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Pattern matching stripes

Choosing a pattern

Sewing stripes is a fun technique to boost your sewing skills. You can sew stripes as wovens or stretch fabrics but the most common project for dipping your toe into stripe matching is a striped Breton Tee. I love sewing with striped jersey fabric and have made many versions of M7322 which is a great top suitable for knits and wovens. But we also have an amazing collection of tshirt patterns to try.

There are four possible places that stripes can match on a Tshirt:

  1. At the bodice side seams
  2. At the sleeve side seams
  3. Across the body and sleeves when your arms are by your sides
  4. Around part of the armhole

This image shows it a little more clearly.

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If you would prefer to make a dress or skirt, consider the shape of the design. Straight skirts, rectangular gathered skirts and classic shift dresses will create a very neat stripe match at the side seams. A waist seam on these designs will be relatively straight and may use darts for fitting.

Any design with flared or circle skirts, or trapeze style dresses will make horizontal stripes appear curved as they travel towards the side seams and where they meet there will be the appearance of a slight chevron. A waist seam on these designs will be very curved and unlikely to use darts to fit.

You can of course play with stripe placement and try cutting a crossgrain striped fabric on the bias or vertically using the lengthwise grain for a skirt or part of a dress but this will make the fabric behave differently. Bias cut fabrics are very stretchy and prone to dropping. And the lengthwise grain often has less give than the crossgrain.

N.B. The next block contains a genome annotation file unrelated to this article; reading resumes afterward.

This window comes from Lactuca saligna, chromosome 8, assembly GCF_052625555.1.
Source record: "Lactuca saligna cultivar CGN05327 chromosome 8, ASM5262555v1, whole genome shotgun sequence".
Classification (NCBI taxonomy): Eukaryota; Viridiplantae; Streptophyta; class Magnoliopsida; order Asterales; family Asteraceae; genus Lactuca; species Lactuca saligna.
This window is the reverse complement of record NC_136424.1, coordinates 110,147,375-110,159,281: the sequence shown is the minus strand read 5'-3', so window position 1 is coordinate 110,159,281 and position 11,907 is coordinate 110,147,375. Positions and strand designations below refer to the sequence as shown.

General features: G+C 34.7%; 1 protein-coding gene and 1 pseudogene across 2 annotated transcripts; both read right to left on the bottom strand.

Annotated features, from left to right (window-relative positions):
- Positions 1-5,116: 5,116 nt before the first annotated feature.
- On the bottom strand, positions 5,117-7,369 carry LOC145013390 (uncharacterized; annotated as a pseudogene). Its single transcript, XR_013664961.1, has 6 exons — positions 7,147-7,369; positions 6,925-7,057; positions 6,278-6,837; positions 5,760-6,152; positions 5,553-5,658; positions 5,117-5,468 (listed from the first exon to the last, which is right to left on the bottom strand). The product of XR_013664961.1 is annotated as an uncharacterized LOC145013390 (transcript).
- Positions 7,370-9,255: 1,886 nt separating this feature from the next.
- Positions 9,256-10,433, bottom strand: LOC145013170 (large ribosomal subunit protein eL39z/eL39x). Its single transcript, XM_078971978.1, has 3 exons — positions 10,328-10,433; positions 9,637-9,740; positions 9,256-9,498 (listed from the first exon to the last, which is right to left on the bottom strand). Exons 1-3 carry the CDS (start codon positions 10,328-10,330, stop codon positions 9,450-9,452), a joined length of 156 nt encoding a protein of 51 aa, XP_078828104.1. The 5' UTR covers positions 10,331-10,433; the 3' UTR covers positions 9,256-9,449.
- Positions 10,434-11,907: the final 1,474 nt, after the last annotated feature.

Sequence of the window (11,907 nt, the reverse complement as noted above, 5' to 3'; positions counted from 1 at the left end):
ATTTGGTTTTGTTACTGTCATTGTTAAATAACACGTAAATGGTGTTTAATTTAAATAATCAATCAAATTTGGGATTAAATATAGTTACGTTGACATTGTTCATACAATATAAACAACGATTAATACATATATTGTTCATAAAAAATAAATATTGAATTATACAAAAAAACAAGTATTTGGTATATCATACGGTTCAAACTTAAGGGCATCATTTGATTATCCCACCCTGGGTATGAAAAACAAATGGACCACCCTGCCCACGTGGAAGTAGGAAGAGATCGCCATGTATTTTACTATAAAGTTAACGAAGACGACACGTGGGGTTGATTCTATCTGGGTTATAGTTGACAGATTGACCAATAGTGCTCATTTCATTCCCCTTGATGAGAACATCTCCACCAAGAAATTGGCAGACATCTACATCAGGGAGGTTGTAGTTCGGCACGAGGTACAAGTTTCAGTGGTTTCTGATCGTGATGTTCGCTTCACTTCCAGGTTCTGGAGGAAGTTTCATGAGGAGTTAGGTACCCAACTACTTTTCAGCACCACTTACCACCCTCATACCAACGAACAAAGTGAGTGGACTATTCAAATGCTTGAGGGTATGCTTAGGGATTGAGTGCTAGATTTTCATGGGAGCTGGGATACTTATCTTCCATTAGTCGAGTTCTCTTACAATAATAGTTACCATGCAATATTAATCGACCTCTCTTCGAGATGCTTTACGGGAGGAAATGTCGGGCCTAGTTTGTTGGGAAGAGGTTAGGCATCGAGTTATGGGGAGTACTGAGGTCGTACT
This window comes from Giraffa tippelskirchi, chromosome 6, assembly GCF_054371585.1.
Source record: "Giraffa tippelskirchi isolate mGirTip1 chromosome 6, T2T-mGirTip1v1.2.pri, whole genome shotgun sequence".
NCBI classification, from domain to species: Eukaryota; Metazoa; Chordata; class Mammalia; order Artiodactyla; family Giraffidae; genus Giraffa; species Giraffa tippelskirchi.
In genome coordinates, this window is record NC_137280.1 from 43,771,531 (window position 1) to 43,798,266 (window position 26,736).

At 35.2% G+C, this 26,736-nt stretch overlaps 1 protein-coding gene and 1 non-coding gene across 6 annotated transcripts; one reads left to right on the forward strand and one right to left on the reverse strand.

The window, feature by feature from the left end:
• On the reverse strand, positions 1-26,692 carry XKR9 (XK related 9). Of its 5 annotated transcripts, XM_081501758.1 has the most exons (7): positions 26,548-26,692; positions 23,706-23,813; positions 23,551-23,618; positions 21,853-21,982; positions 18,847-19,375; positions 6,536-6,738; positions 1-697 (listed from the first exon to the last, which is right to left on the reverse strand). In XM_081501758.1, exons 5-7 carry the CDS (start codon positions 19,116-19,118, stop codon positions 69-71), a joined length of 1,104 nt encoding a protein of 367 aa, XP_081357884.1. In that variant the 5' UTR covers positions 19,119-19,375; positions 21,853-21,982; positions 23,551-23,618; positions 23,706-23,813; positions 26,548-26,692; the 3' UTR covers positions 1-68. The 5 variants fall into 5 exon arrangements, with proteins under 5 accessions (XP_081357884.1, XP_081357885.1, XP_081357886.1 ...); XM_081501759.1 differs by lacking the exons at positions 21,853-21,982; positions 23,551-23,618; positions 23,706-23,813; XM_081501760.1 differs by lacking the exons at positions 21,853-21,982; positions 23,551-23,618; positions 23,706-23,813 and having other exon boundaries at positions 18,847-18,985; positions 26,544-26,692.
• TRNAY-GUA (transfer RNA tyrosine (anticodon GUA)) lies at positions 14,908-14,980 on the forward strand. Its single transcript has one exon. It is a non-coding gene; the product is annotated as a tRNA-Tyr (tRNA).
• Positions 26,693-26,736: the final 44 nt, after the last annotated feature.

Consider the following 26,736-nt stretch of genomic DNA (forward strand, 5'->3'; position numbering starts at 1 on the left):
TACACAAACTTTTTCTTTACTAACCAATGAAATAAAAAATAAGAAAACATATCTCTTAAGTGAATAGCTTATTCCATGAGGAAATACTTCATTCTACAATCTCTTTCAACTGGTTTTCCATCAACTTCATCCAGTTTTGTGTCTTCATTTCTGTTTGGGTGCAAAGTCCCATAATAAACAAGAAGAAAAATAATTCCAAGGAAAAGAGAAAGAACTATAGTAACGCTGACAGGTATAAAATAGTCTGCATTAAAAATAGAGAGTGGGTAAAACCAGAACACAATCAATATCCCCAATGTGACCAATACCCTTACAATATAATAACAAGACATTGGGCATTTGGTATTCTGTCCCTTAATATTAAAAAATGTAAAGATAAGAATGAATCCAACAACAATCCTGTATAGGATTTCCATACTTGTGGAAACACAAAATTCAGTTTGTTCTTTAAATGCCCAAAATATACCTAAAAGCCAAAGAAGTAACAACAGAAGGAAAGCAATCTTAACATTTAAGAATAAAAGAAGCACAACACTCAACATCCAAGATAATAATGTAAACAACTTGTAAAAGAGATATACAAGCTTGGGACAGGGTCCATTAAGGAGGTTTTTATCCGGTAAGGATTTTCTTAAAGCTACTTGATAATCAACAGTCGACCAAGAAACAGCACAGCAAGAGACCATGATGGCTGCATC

Laying out your fabric

A t-shirt has a front and back bodice cut out on a folded edge. This means layplans will often tell you to arrange your fabric to have two folds. The selvedges will be in the middle or slightly off centre.

The important thing is making sure that the stripes on the top layer are exactly on top of the stripes on the bottom layer. Insert a pin along the edge of one stripe, then lift the fabric and check underneath that the pin is positioned along the same edge of the same stripe. If it’s not, reposition it. Do this on a few stripes, every few inches or so. Leave the pins in place while you lay out your pattern pieces.


Placing your pattern pieces

If you’re taking the time to match stripes, a key area to pay attention to is the side seams of your bodice and sleeves. When you pin the front bodice pattern piece to the fabric, line up the underarm point with the top or bottom of a stripe. Then replicate this position for your back bodice. Finally place the sleeve with both underam points on the same stripe as the bodices.